randomer Sun 25-Sep-16 11:20:22

re marking a tired 4 year old as a problem I would very much hope this doesn't happen!!

mummytime Sun 25-Sep-16 11:30:23

In my experience all children have a naughty spell when they start school.
Try to get him to bed earlier if possible, and definitely try to allow him plenty of time to "chill out" and relax after school. (Homework should not be done if he is genuinely too tired, or do it in the morning if he wakes early.)

Do not beat yourself up over his behaviour. To be honest the first reaction to a teacher or Head complaining about behaviour should be "Well what steps are you going to take to deal with this? What do you want me to do?"
What happens in school needs to stay in school (apart from expressing disappointment).

If the school feels there is a real problem then you need to arrange a meeting (and feel free to take your DH or someone else to support you).

School is exhausting, by the end of term there may well be children having "naps" in the library corner. Unlike Nursery it involves a lot of attention and has much less down time.

He could also be very distracted by the classroom - there are lots of other people, lots of distracting sights and sounds (and other sensory overload), and lots of people who can all be distracting.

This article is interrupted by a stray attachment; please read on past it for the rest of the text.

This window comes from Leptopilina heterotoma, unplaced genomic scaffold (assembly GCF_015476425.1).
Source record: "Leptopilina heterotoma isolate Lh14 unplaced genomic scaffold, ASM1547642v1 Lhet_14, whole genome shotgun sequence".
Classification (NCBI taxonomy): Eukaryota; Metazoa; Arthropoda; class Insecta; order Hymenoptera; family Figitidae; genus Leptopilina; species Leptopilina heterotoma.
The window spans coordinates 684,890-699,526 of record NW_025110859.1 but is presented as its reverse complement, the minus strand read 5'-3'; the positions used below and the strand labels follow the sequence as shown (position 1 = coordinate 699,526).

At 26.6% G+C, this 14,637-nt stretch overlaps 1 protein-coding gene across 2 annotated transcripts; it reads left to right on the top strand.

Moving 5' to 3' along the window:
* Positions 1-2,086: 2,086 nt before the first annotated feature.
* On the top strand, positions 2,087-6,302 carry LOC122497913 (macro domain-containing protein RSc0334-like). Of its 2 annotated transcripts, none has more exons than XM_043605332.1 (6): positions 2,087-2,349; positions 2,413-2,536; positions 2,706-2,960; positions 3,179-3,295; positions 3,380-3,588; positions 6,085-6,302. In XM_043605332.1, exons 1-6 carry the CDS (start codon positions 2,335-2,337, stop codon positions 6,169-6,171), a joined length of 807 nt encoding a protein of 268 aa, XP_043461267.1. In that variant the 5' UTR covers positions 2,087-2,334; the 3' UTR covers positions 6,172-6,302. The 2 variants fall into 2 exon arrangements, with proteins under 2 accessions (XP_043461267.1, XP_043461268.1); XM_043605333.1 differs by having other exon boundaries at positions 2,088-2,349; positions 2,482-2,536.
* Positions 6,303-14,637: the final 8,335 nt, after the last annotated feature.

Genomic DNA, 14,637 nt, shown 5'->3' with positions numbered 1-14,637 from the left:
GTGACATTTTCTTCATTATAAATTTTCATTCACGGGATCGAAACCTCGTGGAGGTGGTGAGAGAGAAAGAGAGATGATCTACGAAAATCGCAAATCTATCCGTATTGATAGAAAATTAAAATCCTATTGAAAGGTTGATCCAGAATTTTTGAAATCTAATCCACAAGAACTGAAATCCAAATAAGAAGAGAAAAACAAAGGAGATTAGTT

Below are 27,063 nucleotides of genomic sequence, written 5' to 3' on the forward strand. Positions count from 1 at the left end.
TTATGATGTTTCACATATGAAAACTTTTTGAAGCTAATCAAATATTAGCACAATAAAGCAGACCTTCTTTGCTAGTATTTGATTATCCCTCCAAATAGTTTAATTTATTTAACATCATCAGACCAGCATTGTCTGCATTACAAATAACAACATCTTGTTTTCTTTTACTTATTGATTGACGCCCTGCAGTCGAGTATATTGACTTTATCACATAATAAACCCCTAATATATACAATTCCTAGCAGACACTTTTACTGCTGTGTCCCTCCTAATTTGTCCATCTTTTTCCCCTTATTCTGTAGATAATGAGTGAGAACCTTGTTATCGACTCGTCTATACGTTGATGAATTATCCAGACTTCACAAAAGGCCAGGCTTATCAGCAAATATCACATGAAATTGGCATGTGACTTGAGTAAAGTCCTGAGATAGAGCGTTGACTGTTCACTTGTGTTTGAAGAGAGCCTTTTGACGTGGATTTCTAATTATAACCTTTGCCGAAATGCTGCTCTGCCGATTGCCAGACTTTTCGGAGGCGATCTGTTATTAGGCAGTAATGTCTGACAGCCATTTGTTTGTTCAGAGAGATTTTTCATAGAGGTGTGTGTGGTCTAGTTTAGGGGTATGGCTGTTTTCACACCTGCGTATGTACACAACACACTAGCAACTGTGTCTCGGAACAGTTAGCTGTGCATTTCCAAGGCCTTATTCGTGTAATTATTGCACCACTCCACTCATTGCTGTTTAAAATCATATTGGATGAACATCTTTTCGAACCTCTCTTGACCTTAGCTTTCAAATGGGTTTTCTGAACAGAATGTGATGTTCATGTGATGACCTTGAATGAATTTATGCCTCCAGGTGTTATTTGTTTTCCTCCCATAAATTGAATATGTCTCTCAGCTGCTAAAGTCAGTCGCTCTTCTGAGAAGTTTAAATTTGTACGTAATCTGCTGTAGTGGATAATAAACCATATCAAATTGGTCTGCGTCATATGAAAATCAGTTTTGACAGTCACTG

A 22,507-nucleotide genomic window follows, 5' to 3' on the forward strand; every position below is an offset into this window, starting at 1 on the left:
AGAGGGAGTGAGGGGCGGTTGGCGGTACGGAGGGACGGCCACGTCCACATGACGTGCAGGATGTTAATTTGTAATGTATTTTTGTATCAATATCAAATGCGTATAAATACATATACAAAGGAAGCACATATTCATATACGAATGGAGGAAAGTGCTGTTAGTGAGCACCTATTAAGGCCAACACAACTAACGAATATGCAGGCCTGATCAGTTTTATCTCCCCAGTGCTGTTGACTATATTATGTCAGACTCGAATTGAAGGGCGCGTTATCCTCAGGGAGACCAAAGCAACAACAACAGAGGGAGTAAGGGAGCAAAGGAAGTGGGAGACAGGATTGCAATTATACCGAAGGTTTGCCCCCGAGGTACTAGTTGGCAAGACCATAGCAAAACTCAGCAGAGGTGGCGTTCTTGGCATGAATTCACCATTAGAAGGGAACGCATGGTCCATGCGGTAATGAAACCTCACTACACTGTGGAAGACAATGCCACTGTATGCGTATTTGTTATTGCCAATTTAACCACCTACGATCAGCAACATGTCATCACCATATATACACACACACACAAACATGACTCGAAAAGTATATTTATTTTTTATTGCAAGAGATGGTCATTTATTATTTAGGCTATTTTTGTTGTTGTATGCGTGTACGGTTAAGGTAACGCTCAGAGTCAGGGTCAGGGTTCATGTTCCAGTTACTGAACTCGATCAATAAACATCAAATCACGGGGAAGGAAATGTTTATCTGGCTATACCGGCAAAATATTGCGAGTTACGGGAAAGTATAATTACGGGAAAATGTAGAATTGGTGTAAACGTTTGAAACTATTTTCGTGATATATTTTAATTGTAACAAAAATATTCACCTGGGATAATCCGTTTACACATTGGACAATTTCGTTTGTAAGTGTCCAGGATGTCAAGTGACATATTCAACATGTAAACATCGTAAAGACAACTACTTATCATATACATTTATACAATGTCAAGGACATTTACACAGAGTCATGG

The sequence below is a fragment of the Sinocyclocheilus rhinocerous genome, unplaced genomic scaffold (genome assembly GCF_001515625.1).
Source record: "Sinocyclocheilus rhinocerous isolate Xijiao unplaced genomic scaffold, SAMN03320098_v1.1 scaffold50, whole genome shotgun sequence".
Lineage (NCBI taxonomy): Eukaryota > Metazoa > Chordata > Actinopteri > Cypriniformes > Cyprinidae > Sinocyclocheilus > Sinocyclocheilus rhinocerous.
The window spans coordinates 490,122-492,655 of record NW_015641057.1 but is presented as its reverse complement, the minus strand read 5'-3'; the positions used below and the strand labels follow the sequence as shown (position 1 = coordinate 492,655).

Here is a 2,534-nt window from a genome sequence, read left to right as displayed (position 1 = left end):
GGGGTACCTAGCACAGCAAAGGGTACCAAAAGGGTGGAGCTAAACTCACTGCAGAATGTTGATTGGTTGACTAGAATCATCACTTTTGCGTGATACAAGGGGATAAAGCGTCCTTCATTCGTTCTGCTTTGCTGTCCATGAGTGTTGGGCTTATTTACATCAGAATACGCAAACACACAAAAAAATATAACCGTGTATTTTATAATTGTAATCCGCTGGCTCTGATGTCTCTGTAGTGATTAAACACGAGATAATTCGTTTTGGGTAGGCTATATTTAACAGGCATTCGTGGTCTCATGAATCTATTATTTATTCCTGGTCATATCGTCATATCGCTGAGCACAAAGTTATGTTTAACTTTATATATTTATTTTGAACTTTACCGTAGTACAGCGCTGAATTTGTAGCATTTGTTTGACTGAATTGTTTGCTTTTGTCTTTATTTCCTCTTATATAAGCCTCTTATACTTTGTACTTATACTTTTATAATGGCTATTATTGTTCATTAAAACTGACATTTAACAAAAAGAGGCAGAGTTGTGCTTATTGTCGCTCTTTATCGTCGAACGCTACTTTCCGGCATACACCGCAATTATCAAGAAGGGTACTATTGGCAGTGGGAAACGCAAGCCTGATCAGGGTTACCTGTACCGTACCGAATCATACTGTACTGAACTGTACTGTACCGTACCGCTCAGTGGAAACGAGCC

Your son's behaviour doesn't sound that bad for the first week. The school sounds a bit as though it is over reacting. And I've known plenty of children who were "naughty" in reception go on to do brilliantly at school in the long term.

randomer Sun 25-Sep-16 11:39:11

and plenty of children who are " good" in Reception are pretty awful later on!!!

scumbagcollege Sun 25-Sep-16 14:26:39

Thanks everyone for your replies! I was expecting to be told to suck it up tbh.

He started reception with four others from his nursery, he knew them all some are his friends, he certainly isn't too shy about speaking to people either. He does get very excited tho and likes to talk a lot and tell you everything he thinks. He is empathetic, he's normally a little tell tale about other kids when their being naughty says things like "so and so snatched that toy, that's not right".